In the eyes of most of the world, Vancouver is a hot bed of green building activity, sustainable living and green energy. In reality, it is a city without water meters, a robust compost plan, an enforced energy code, one that dumps partially or untreated sewage into it’s waters, and a myriad of other not so green practices.
As a Sustainability Consultant, I’ve seen concerted efforts to showcase renewable energy projects in the urban environment. In places across Ontario, PV is often seen on buildings and the side of the road. In Minnesota I’ve seen urban wind projects in St Paul and Minneapolis. Both wind and PV have popped up on co-ops, animal shelters, homes and parks. In the Middle East, Abu Dhabi just finished the largest PV project in the world, and the Saudi’s are about to embark on their own renewable energy boom using the power of the sun.
Even energy efficiency has become a requirement in the Middle East. In Saudi Arabia you now can not get an electrical connection until you have a certain amount of insulation. That’s something that is hard to hid or fake (unlike an ASHRAE “compliance” submission). They had no debates over which version of ASHRAE or other standards to adopt, (and then struggle to enforce) they simply are making people insulate their buildings. Contemplation of minimum requirements for equipment efficiency has also begun in earnest.
While the Middle East isn’t known for green building, common construction practices will often get you all the LEED water credits. Cisterns, non-potable water usage, and onsite treatment is common at projects of all scales (even though water is heavily subsidized). Drip irrigation is the norm across the region and water conservation is a constant topic in design meetings. After all, when they first drilled wells in the 1930’s they were looking for water, not oil.
In Vancouver you will be lucky to see renewable energy anywhere in the city. With the exception of a few city projects or start up companies, the low utility rates, lack of government incentive and perception that “we are green already” means you will be hard pressed to see renewable energy systems in the city. The cheap (basically amounts to almost free) water supplied to business’ and homes isn’t even worth sending you a separate bill for. In most cases it’s just tied to your property taxes and the city reads your analog meter once every 3 months.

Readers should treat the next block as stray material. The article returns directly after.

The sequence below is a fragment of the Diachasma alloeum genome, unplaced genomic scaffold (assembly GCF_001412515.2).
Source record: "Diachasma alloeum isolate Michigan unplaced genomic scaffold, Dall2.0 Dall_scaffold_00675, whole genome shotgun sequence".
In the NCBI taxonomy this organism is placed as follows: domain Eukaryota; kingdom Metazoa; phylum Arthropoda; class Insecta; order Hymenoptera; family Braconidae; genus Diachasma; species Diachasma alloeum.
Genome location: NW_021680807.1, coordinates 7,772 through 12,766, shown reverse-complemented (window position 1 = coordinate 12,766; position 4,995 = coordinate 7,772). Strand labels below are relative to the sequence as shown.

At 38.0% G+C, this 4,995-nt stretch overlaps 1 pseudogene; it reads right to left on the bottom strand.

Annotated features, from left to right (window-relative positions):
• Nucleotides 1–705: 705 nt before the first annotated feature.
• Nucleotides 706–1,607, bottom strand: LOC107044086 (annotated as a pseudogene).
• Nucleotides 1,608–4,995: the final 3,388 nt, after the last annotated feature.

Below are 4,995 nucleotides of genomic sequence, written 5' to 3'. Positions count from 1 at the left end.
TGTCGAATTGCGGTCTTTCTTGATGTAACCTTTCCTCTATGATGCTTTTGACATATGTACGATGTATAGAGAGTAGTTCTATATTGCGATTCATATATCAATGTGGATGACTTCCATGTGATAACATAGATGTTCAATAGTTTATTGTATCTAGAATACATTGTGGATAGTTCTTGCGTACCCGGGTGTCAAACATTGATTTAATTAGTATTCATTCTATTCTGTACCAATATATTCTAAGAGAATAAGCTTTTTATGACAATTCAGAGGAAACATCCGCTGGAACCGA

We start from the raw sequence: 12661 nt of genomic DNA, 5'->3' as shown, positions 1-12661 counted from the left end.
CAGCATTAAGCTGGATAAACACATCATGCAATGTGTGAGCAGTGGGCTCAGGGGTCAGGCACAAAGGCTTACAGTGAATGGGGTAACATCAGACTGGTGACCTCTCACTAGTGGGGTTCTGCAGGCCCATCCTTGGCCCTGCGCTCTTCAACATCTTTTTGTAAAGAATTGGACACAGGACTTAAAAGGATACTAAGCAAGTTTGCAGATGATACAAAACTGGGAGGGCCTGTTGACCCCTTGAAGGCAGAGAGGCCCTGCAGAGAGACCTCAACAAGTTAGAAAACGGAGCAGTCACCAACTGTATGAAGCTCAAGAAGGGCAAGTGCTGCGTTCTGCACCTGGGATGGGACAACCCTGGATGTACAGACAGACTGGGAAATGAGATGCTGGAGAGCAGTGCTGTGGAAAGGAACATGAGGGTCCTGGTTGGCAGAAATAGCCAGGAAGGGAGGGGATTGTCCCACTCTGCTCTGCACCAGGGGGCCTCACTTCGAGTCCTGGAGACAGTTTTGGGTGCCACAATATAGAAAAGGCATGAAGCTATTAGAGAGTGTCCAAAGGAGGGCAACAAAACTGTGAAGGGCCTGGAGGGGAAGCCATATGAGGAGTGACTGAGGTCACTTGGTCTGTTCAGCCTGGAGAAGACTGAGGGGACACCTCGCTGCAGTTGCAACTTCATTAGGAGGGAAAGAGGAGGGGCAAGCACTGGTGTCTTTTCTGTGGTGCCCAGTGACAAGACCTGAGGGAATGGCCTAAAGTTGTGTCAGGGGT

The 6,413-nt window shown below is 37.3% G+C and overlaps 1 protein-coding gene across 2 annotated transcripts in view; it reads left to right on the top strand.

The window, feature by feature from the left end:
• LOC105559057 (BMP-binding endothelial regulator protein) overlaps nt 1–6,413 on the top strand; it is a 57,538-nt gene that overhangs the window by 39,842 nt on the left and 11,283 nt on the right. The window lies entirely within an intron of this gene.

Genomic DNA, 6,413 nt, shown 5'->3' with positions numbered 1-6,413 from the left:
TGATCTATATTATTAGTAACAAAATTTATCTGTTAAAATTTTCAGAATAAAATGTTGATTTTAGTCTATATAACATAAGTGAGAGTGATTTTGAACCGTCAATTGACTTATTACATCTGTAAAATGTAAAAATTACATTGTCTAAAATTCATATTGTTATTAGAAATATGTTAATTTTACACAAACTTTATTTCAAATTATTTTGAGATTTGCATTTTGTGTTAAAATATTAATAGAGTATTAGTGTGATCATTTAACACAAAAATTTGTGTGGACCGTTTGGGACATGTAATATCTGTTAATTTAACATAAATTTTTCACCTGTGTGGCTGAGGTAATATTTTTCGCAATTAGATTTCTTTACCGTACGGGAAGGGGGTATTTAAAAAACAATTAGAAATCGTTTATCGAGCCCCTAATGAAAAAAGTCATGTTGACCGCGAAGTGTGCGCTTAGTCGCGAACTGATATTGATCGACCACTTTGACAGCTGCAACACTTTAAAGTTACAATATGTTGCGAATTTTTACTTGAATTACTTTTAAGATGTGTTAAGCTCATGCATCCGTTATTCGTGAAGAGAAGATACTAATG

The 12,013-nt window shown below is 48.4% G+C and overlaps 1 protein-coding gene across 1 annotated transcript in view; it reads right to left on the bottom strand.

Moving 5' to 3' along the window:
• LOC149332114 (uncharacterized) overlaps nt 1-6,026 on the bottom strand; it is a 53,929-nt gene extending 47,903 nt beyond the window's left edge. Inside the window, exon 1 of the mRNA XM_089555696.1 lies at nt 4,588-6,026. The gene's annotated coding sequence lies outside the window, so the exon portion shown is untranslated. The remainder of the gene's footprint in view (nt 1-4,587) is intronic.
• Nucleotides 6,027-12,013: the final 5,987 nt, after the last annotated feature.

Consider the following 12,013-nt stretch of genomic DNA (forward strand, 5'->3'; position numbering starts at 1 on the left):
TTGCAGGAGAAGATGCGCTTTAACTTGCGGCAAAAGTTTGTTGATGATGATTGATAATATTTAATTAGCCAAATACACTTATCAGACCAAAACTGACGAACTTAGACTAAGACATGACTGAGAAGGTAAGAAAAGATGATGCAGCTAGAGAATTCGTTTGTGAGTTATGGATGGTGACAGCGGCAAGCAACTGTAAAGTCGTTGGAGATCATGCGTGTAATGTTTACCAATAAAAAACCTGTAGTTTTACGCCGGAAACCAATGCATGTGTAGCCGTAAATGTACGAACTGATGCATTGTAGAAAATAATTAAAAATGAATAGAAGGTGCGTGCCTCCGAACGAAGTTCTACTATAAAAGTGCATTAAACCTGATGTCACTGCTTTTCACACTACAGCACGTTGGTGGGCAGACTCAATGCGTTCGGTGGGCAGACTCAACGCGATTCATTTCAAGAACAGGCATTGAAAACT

What you will see in Vancouver is glass condo after glass condo. This is despite the fact that the city has the highest energy standard in North America, and has had the highest energy standard for many decades now. You’ll also see lots of dead “green” walls. A fad that struck some years ago and would be something you would imagine would be easy to keep green in a rain forest like Vancouver. Usually these dead green walls are attached to buildings with an overall R value (insulation value) of about 1.5 (the energy standard is about 15 for reference).
While Vancouver has one of the best urban plans in North American, and is blessed with relatively cheap and clean hydroelectric energy (thank you 1960’s provincial leaders), it really hasn’t moved past those two inherited elements in the few years it has decided it will be the greenest city in the world.
It’s really time the City of Vancouver did some of the basics right rather than just continue to market on garbage cans that they want to be green by 2020. Start either enforcing your own building energy standard, or if you can’t figure out how to do that, just do what the Saudis did and just require insulation (a novel concept in Vancouver I’m afraid). Start metering and charging for water. Abottsford and Calgary have water meters and Vancouver doesn’t. How can these pick up truck towns be more water conscience than one wanting to be the greenest in the world?
While perception often becomes reality (as it has in the case of Vancouver’s green claims), there needs to be more to Vancouver’s efforts than what City hall buys and what cars their fleet uses. Pretty much every city out there is working in that direction. “Greenest” certainly requires much more strategic and real effort than what is being expended to date.